Hold on to your gag reflexes, feminists, because this is going to make you want to barf: Another privileged, wealthy, white male is walking free after being brought up on charges of heinous sexual crimes against underage women. Yep, it's not just Polanski—now billionaire hedge fund manager Jeffrey Epstein is a free man after serving just one year of bogus house arrest.
Do you want a place where you can have a feminist dialog in a comments section without constant interruption by coarse YouTube lurkers? A go-to for all your feminist video needs? Where you can submit or recommend feminist videos yourself? If your answer is "Eff yes," feast your browsers on nist.tv. Founded by Anne Jonas, who spent almost a year building and curating the site's content, it's intended to be a kind of archive as well as an open commons video collaboration. You can browse content by category, popularity, or by searching for video authors (and then subscribe to certain ones, like Bitch Media, via RSS!)
This is a great resource for feminist blogs, scholars, web browsers. I've already found some great finds, including...
Mad Men is back on Sunday for its fourth season! I am a big fan (I've written about the show often at Deeply Problematic) but unfortunately I cannot write critically about a season that has not yet aired. Nonetheless, I do have a few specific subjects I want to see addressed in season four. The first two are issues that the show is already addressing quite well, and which I would like to see explored further. And the second two are matters the show has not yet addressed (to my satisfaction, at least).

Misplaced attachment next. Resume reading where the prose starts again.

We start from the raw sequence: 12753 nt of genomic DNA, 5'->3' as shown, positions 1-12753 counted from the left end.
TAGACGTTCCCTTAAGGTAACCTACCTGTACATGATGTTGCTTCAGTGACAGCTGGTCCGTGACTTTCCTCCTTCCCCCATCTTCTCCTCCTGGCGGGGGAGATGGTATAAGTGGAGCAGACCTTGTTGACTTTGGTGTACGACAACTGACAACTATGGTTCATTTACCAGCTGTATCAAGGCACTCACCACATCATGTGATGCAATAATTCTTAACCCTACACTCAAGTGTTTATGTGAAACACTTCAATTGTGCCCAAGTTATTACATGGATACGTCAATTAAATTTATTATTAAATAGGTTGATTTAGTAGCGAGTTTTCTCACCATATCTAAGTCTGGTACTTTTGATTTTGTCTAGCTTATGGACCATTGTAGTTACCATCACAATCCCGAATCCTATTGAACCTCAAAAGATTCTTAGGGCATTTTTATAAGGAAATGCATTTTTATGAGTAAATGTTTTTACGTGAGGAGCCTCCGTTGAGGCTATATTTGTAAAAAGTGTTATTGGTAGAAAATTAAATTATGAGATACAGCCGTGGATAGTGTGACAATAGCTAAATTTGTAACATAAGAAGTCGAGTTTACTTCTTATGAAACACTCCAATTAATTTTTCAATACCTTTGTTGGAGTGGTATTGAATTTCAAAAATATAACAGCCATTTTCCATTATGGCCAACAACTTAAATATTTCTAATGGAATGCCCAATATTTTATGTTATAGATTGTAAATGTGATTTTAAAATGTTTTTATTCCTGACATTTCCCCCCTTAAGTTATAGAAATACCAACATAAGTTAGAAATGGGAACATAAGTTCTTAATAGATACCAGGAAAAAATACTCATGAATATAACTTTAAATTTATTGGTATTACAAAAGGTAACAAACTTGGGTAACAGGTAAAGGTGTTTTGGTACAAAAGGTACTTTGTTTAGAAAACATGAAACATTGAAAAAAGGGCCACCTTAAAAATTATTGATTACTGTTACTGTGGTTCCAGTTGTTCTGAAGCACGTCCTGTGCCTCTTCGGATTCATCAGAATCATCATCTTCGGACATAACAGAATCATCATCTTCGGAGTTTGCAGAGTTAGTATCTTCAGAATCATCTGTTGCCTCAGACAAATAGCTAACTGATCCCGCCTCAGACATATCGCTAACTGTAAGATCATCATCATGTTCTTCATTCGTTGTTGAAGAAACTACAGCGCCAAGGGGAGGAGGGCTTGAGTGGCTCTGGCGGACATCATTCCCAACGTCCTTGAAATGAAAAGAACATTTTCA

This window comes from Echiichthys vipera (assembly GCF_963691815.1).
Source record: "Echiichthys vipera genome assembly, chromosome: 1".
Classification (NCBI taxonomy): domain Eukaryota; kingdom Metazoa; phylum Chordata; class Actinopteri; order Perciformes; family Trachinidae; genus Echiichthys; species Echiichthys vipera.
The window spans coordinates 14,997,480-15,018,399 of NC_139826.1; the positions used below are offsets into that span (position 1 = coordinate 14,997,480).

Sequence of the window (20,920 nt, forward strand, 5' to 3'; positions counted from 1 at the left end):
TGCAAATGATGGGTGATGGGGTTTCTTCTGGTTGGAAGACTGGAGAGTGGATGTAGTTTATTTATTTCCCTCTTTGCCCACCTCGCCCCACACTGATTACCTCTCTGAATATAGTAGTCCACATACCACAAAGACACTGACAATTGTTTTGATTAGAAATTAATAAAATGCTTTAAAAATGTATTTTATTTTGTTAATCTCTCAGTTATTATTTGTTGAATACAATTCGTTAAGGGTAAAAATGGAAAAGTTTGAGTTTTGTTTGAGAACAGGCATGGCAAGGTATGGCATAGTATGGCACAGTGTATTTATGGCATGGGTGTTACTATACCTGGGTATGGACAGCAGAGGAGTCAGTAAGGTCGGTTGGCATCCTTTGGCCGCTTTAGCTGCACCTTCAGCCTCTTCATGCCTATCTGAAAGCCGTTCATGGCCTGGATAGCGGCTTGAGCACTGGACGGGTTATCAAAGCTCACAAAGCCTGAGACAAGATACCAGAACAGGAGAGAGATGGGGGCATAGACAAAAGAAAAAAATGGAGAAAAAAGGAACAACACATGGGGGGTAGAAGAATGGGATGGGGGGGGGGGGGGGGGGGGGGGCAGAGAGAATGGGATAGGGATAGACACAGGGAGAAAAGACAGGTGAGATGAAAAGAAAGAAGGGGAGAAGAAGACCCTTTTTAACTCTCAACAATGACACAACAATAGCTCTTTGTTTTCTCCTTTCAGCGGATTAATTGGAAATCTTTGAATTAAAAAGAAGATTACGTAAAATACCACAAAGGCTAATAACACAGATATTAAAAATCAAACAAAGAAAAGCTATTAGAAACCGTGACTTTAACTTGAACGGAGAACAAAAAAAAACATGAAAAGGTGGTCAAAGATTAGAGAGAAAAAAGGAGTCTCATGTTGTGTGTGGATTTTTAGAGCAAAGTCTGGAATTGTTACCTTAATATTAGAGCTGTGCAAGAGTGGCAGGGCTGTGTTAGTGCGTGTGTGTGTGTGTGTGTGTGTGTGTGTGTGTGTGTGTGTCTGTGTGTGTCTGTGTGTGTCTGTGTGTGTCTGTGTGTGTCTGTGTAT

A lot of folks have been talking about Courtney Desiree Morris' article in make/shift, "Why Misogynists Make Great Informants: How Gender Violence on the Left Enables State Violence in Radical Movements." I read the whole thing over at the INCITE! blog. Starting from a discussion of Brandon Darby, an FBI informant who infiltrated groups protesting the Republican National Convention in 2009, Morris suggests that left wing movements are easy to infiltrate because they are uncritical of themselves. The uncriticalness that allows informants to infiltrate as long as they can appear devoted to the cause, is what also allows gender violence to go unchecked. Morris' article provides definite food for thought, in terms of what we will put up with "in service of the movement" that we would never put up with elsewhere.
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Movie audiences dissatisfied with summer cinema offerings are eagerly looking towards fall releases in hopes finding a reprieve from the foul, unwatchable dreck currently polluting multiplexes. Here are two that have piqued my interest.
Over the past several weeks we've taken a look back into the trusty time machine called the Internet and looked at several politicians who have run afoul of good manners, ethics, the limits of their authority, the law, and whatever else they decided to disregard. Most of them are no longer active politicians. But some folks manage to hold on to their careers (I'm looking at you, Governor Sanford) even after completely assclownish behavior. So is the blip-in-the-cosmos named John Ensign.